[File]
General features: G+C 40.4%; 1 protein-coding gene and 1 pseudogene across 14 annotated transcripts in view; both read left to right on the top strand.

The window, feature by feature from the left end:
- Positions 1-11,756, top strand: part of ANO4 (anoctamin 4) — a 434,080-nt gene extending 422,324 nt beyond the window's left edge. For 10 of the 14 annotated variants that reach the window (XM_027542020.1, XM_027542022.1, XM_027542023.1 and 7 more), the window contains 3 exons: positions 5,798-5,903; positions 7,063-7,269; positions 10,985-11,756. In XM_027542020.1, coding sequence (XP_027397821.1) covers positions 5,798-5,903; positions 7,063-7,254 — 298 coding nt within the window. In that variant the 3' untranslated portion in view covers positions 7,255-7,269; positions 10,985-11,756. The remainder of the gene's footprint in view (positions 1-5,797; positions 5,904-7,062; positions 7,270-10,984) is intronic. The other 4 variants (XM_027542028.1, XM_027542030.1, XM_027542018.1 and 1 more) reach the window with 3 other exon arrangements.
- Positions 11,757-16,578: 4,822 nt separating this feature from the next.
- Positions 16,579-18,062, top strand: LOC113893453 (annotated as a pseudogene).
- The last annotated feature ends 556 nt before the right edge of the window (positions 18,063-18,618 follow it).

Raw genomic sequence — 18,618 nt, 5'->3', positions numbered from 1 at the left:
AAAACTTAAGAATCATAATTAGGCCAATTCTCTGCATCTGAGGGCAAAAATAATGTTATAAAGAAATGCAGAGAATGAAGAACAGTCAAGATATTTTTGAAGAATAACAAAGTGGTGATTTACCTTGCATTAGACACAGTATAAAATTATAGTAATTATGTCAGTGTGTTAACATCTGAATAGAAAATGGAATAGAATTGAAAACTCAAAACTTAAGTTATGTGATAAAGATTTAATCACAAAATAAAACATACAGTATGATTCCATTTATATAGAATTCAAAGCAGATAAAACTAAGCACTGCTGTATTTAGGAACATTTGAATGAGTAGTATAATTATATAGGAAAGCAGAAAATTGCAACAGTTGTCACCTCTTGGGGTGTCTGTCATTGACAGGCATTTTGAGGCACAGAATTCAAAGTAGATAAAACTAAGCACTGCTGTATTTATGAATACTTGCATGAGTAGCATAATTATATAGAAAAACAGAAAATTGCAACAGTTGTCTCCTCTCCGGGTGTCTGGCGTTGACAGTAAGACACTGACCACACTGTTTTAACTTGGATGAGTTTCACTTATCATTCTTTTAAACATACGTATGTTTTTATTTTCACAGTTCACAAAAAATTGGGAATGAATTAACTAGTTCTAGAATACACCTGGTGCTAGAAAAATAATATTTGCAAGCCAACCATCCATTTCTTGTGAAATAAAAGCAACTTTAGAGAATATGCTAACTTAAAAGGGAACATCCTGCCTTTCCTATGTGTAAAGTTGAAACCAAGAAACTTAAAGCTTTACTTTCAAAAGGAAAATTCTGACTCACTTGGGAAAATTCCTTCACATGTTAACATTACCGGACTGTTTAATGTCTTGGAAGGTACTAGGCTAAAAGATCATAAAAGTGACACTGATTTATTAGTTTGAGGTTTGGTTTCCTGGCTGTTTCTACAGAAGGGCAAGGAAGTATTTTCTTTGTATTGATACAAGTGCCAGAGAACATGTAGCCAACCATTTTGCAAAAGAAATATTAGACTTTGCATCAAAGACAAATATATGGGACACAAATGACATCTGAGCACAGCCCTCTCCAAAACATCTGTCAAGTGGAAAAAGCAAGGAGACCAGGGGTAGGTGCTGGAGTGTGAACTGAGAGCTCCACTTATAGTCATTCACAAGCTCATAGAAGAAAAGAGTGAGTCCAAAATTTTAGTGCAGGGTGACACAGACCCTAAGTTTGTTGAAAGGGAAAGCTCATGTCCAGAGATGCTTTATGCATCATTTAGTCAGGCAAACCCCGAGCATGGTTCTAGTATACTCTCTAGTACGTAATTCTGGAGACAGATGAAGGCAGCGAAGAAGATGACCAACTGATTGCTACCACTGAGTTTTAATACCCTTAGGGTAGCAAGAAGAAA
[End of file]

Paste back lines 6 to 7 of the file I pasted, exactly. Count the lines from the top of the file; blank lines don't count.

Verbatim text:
- The last annotated feature ends 556 nt before the right edge of the window (positions 18,063-18,618 follow it).

Raw genomic sequence — 18,618 nt, 5'->3', positions numbered from 1 at the left: